President Barack Obama proposed last night that the United States raise the minimum wage to $9.00 per hour.
While that may seem like a massive raise for low earners — the current minimum wage is $7.25 per hour — we learned that when accounting for the impact of inflation this would be far from the first time that the United States minimum wage exceeded $9.00 in 2012 dollars.
There’s an even more comprehensive look at how the United States minimum wage stacks up, and that’s by comparing it to other nations.
Take a look at how the minimum wage levels in member nations of the organisation for Economic Co-operation and Development, the economic club for rich countries:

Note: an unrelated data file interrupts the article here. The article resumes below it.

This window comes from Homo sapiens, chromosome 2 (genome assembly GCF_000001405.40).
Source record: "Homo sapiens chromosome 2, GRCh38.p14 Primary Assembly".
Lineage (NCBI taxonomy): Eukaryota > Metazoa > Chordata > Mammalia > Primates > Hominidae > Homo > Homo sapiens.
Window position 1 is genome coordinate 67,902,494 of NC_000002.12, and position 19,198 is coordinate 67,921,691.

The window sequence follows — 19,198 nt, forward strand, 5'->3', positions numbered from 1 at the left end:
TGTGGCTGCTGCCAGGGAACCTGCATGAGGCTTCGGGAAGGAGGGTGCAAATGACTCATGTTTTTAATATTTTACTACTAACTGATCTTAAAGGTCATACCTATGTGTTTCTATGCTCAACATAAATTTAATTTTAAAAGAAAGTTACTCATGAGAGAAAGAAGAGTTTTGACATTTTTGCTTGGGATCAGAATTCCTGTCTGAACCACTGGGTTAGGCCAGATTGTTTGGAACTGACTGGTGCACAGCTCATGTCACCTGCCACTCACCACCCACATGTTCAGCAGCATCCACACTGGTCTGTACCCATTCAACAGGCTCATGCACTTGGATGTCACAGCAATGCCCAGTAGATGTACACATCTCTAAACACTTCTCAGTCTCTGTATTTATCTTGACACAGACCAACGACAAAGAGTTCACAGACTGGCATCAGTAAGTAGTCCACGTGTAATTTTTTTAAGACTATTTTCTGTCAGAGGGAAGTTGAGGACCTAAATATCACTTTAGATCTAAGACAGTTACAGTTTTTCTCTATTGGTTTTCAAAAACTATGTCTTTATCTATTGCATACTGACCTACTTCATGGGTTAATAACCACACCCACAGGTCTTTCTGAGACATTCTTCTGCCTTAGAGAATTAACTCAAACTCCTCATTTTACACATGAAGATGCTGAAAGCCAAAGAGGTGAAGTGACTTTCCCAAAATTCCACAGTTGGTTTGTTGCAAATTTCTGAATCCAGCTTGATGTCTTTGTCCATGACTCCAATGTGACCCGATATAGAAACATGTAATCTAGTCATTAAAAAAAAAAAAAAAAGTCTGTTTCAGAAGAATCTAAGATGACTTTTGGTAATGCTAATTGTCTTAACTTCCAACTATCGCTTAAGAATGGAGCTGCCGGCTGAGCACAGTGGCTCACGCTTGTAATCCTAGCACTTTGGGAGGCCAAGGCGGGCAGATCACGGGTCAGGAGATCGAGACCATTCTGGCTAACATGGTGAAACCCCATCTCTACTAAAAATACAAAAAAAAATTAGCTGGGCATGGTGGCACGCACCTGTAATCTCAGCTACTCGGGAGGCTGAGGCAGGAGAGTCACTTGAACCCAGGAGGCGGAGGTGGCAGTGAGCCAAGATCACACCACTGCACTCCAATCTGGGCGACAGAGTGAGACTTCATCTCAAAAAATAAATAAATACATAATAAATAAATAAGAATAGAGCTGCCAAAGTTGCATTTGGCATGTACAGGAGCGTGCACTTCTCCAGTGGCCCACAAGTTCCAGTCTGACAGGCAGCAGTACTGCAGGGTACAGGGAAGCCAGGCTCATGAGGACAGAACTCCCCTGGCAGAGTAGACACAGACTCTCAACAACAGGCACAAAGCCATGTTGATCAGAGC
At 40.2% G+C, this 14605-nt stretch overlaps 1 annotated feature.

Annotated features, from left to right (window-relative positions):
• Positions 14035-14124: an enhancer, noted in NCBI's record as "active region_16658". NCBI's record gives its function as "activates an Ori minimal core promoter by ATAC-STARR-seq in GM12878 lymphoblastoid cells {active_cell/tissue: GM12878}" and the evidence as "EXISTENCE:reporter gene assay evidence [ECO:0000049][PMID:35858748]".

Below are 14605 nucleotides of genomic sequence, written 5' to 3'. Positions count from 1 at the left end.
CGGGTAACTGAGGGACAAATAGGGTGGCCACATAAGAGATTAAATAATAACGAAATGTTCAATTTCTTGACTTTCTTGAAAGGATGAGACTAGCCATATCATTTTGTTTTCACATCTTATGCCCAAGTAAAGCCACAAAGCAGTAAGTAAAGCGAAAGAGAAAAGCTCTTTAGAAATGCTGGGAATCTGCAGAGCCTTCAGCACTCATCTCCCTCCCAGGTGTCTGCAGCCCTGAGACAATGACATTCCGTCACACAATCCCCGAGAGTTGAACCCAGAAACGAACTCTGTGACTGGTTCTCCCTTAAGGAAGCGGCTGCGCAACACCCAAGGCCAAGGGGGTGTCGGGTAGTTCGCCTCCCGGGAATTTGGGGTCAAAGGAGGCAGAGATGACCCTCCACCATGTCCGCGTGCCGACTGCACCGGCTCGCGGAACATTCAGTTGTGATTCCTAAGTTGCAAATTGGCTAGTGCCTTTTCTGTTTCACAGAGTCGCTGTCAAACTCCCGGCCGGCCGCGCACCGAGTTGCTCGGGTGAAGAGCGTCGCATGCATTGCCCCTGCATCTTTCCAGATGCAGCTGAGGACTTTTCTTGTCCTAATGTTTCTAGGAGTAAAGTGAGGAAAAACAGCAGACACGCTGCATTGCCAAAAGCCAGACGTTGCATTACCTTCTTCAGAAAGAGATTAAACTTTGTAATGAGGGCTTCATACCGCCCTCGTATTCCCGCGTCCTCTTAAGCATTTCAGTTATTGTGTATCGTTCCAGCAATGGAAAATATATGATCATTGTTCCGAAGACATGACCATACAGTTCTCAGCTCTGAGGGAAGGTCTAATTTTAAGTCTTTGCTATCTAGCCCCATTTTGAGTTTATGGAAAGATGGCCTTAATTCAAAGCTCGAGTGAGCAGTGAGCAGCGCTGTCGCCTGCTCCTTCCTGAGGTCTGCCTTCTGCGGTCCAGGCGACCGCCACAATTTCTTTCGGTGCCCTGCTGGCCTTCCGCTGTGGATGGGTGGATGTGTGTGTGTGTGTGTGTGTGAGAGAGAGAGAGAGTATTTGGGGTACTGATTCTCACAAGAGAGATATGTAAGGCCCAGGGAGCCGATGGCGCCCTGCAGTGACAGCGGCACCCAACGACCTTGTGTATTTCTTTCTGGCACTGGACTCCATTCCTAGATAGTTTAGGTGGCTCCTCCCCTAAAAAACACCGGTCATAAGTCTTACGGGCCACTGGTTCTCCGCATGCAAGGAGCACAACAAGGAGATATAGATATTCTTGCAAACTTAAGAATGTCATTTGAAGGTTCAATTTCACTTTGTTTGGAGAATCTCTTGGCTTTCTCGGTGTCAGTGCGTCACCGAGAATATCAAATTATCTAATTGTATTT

Among OECD nations, every single country that pays a higher minimum wage than the U.S. pays upwards of $9.00 U.S. dollars per hour.
Australia, the nation with the best minimum compensation on the list, has a minimum wage equivalent to $15.75 in U.S. dollars.
Japan, which is the lowest paying country to beat the U.S. pays U.S. $9.16 per hour.
All told, the U.S. falls toward the bottom of the pack near Greece, Spain and Israel.
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